Some said, This is he: others said, He is like him: but he said, I am he.
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EXPOSITORY (ENGLISH BIBLE)He is like him.—The more probable reading is, No; but he is like him. It is not that these speakers agree with some hesitation with those who assert the identity. They oppose to it their own opinion, that it is a case of resemblance only. He himself sets the question at rest by declaring that he is the same person.
The verse, and indeed the whole narrative, is one of the many striking instances of the natural form which is taken by the narrative of one personally acquainted with all the facts. We may suppose that St. John recorded this from the lips of the man himself. We can still see the whole picture;—the man returning, observed by one or two neighbours, who spread the story; the excitement of their curiosity; the question whether he is really the same; some struck by the points of identity in the features, and declaring that he is; others struck by the features of the opened eyes lighting up the whole face, and declaring that he is not; the simple declaration of the man himself, which is at once accepted as decisive—all this passes before us just as it occurred.
others said; in one of Beza's copies it is added "no", and so read the Vulgate Latin, and all the Oriental versions; though they owned and said,
he is like him. This discourse of the neighbours concerning the blind man restored to sight, resembles the talk that generally is among relations, acquaintance, and neighbours, when anyone belonging to them is called by grace, and converted, saying, what is come to such an one? is he mad or melancholy? he is not the man he was: he is scarcely the same; is it he, or another? what is the matter with him?
but he said, I am he; and so put an end to the dispute between them, by his frank acknowledgment that he was the blind man, and the beggar they before knew as such: so persons enlightened by the Spirit of God, and effectually called by his grace, are very free and ready to acknowledge what they were before conversion, what poor, blind, and miserable, and contemptible creatures they were: Matthew owns himself to have been a publican; and Paul confesses he was a blasphemer, a persecutor, and an injurious person, and the chief of sinners.Some said, This is he: others said, He is like him: but he said, I am he.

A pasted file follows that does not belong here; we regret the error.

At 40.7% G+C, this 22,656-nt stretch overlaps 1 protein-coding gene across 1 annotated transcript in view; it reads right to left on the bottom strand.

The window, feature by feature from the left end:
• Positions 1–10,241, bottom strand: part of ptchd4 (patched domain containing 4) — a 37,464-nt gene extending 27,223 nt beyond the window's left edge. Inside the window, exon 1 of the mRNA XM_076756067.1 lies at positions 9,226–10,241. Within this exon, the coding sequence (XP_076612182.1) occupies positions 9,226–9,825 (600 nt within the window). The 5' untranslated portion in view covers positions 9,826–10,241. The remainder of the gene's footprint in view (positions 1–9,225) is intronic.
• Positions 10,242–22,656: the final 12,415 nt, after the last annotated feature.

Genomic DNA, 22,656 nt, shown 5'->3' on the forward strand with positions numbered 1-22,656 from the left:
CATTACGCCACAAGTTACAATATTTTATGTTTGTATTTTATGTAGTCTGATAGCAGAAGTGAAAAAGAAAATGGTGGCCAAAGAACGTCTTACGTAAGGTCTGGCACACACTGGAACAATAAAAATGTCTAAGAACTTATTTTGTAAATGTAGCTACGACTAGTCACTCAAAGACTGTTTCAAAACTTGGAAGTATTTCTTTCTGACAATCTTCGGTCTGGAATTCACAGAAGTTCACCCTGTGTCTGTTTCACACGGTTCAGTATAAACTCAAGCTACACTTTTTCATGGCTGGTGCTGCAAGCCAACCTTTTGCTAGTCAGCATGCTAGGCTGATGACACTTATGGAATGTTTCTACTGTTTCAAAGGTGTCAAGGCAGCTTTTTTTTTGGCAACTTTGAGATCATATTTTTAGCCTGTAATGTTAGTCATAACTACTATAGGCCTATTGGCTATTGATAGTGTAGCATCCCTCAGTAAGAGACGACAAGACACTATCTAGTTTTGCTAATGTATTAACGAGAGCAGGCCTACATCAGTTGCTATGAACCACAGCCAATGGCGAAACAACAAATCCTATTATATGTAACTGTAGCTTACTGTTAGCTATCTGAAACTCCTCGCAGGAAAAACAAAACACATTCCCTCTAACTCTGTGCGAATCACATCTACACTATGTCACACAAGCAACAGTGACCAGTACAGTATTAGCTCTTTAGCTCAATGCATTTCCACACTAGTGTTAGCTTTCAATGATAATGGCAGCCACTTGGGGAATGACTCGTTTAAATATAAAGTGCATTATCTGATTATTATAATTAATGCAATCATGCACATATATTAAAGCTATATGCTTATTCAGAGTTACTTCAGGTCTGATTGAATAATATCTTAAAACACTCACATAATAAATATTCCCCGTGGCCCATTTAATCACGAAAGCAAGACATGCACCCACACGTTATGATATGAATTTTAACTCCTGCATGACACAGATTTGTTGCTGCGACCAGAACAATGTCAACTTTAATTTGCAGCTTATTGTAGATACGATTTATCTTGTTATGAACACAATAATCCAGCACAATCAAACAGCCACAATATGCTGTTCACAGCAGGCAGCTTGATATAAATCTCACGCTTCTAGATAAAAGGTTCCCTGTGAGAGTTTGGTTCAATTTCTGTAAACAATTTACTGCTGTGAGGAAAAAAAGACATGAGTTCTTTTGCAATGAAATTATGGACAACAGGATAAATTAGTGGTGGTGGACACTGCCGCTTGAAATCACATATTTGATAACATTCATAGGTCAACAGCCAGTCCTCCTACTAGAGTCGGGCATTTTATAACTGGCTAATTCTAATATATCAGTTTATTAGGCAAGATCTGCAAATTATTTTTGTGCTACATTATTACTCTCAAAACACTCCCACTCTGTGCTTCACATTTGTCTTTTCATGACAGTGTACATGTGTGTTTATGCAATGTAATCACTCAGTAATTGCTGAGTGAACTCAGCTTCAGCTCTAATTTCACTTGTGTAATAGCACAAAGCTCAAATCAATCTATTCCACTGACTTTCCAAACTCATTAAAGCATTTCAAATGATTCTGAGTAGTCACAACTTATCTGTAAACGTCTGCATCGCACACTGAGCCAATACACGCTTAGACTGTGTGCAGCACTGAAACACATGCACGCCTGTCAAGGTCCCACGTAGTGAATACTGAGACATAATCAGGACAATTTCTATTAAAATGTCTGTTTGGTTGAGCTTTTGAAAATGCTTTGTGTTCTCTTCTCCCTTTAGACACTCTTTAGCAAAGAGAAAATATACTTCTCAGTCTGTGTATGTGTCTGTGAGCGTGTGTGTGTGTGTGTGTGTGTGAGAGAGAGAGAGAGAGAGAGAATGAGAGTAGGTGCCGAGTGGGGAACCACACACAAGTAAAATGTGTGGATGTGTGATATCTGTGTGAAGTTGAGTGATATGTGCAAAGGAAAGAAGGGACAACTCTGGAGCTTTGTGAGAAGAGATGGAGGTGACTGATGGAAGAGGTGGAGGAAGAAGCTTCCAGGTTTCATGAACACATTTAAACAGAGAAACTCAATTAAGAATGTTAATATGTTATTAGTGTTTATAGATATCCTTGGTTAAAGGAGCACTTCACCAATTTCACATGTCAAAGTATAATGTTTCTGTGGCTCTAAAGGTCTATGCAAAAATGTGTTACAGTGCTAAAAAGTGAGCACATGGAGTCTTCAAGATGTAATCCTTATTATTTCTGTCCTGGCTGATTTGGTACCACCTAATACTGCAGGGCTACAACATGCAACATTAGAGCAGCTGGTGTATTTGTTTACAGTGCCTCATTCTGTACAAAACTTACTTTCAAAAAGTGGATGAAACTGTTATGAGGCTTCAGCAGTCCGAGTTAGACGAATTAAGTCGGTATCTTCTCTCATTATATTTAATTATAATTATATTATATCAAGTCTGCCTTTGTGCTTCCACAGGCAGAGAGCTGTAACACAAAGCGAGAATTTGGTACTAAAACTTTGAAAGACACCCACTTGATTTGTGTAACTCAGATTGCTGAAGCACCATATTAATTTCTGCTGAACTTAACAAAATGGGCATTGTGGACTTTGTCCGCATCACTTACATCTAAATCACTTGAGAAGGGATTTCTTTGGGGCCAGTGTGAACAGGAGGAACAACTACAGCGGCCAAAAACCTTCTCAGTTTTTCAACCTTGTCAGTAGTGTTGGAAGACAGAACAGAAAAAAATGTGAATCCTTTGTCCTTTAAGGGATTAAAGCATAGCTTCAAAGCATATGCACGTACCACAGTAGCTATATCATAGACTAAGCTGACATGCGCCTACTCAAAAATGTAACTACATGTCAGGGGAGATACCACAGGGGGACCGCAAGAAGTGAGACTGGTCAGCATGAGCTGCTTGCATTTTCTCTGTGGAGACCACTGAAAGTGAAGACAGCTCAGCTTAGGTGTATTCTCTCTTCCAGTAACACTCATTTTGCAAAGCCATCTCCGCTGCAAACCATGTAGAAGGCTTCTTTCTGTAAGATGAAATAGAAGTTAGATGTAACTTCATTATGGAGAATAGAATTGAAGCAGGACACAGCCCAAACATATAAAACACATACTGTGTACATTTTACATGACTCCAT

EXEGETICAL (ORIGINAL LANGUAGES)John 9:9. “Others” but evidently of the same description “said, This is he”. Besides those who were doubtful and those who were certain of his identity there was a third opinion uttered: “He is like him”. Naturally the opened eyes would alter his appearance. The doubts as to his identity were scattered by the man’s decisive ἐγώ εἰμι.9. Some said] Or, Others said, making three groups of speakers in all.
He is like him] The better reading is, No, but he is like him. The opening of his eyes would greatly change his look and manner: this added to the extreme improbability of a cure made them doubt his identity.
John 9:9.  Ὅμοιος, like) Human reason invents and supposes anything, sooner than it will believe a miracle has been wrought: John 9:18, “But the Jews did not believe concerning him, that he had been blind, and received his sight;” Acts 2:13, “Others mocking, said, These men are full of new wine.” But on that account the more is the truth confirmed.
 Ver. 8, οἱ γείτονες, neighbours) the miracle was manifest to all.—V. g.Verse 9. - Some said, It is he: others, No but he is like him. So great a change might well have provoked inquiry as to his identity, and the two classes of speakers add amazing vivacity to the picture. He (ἐκείνος) - the man who now stood forth as the central object of the excited group (see Westcott for the use of ἐκεῖνος elsewhere in St. John: John 2:21; John 5:11; John 10:6; John 13:30; John 19:21) - rather than "he himself" - he said, I am (he) that sat and begged. The man settles the doubt offhand, I am he. The evidence of identity, if the question be raised, is at once settled. The vivacity and verisimilitude of the scene reduce the labored parallel with St. Paul to literary trifling.
The strong demonstrative throws the man into strong relief as the central figure.
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